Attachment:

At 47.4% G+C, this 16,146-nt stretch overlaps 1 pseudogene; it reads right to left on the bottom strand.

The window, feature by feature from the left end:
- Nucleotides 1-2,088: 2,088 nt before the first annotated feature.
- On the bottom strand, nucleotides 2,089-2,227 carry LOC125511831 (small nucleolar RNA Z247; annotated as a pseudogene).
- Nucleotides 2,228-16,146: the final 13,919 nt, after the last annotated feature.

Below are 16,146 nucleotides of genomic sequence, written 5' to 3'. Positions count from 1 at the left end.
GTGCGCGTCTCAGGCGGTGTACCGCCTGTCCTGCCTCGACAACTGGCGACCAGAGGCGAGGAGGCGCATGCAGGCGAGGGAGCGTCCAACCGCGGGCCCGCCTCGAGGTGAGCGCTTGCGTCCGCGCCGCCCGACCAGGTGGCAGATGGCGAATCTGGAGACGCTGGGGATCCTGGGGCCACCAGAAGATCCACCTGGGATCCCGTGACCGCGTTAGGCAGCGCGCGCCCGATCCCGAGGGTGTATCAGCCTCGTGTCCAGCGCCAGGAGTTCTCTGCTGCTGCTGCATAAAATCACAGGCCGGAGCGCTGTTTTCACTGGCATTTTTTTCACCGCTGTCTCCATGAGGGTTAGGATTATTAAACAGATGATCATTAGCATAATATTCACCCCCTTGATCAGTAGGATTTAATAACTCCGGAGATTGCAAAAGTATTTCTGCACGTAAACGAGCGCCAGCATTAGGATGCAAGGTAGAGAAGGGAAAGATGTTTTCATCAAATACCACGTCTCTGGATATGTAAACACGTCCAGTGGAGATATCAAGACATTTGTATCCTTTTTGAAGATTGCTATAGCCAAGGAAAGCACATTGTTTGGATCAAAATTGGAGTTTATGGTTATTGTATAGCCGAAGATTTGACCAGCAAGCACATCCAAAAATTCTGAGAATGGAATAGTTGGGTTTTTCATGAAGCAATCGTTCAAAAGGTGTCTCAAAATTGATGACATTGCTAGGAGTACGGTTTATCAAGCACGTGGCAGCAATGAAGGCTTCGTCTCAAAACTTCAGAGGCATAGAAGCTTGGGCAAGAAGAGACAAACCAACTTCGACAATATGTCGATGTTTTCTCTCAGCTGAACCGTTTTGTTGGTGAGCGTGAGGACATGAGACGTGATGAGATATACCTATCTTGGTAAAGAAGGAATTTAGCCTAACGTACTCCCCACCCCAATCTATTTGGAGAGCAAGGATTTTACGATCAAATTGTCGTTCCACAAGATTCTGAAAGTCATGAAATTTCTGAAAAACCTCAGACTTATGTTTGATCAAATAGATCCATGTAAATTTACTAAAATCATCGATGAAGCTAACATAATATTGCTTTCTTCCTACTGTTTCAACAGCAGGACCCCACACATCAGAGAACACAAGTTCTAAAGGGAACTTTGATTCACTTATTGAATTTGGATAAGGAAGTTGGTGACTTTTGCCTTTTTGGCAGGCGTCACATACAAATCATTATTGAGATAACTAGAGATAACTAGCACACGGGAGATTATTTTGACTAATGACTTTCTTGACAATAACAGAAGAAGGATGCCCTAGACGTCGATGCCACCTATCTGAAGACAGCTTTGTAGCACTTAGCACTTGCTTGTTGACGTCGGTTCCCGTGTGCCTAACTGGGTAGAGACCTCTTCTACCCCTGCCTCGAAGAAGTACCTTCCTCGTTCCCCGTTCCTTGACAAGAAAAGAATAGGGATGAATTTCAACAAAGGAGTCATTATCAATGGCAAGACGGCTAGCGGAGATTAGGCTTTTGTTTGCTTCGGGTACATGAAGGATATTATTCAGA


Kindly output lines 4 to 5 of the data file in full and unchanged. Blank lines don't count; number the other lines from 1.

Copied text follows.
- On the bottom strand, nucleotides 2,089-2,227 carry LOC125511831 (small nucleolar RNA Z247; annotated as a pseudogene).
- Nucleotides 2,228-16,146: the final 13,919 nt, after the last annotated feature.